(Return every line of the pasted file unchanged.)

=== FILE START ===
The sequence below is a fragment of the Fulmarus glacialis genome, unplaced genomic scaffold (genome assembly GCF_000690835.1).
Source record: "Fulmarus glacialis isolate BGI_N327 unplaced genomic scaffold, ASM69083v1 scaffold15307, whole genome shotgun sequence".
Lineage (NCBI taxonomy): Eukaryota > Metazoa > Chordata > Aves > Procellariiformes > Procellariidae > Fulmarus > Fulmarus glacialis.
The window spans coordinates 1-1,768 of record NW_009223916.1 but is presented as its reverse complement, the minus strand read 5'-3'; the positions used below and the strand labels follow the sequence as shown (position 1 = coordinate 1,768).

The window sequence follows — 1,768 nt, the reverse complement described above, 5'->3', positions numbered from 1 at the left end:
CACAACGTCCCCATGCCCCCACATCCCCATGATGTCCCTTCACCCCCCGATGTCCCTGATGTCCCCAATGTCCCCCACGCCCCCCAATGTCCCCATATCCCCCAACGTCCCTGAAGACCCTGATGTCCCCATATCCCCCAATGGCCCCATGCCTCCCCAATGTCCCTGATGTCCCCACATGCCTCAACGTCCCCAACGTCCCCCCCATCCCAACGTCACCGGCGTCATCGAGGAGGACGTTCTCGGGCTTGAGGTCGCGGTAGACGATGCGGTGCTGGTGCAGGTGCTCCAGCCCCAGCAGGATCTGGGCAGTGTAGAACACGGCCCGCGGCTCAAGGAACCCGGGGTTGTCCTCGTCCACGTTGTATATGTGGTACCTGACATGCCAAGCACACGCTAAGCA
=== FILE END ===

The sequence below is a fragment of the Fulmarus glacialis genome, unplaced genomic scaffold (genome assembly GCF_000690835.1).
Source record: "Fulmarus glacialis isolate BGI_N327 unplaced genomic scaffold, ASM69083v1 scaffold15307, whole genome shotgun sequence".
Lineage (NCBI taxonomy): Eukaryota > Metazoa > Chordata > Aves > Procellariiformes > Procellariidae > Fulmarus > Fulmarus glacialis.
The window spans coordinates 1-1,768 of record NW_009223916.1 but is presented as its reverse complement, the minus strand read 5'-3'; the positions used below and the strand labels follow the sequence as shown (position 1 = coordinate 1,768).

The window sequence follows — 1,768 nt, the reverse complement described above, 5'->3', positions numbered from 1 at the left end:
CACAACGTCCCCATGCCCCCACATCCCCATGATGTCCCTTCACCCCCCGATGTCCCTGATGTCCCCAATGTCCCCCACGCCCCCCAATGTCCCCATATCCCCCAACGTCCCTGAAGACCCTGATGTCCCCATATCCCCCAATGGCCCCATGCCTCCCCAATGTCCCTGATGTCCCCACATGCCTCAACGTCCCCAACGTCCCCCCCATCCCAACGTCACCGGCGTCATCGAGGAGGACGTTCTCGGGCTTGAGGTCGCGGTAGACGATGCGGTGCTGGTGCAGGTGCTCCAGCCCCAGCAGGATCTGGGCAGTGTAGAACACGGCCCGCGGCTCAAGGAACCCGGGGTTGTCCTCGTCCACGTTGTATATGTGGTACCTGACATGCCAAGCACACGCTAAGCA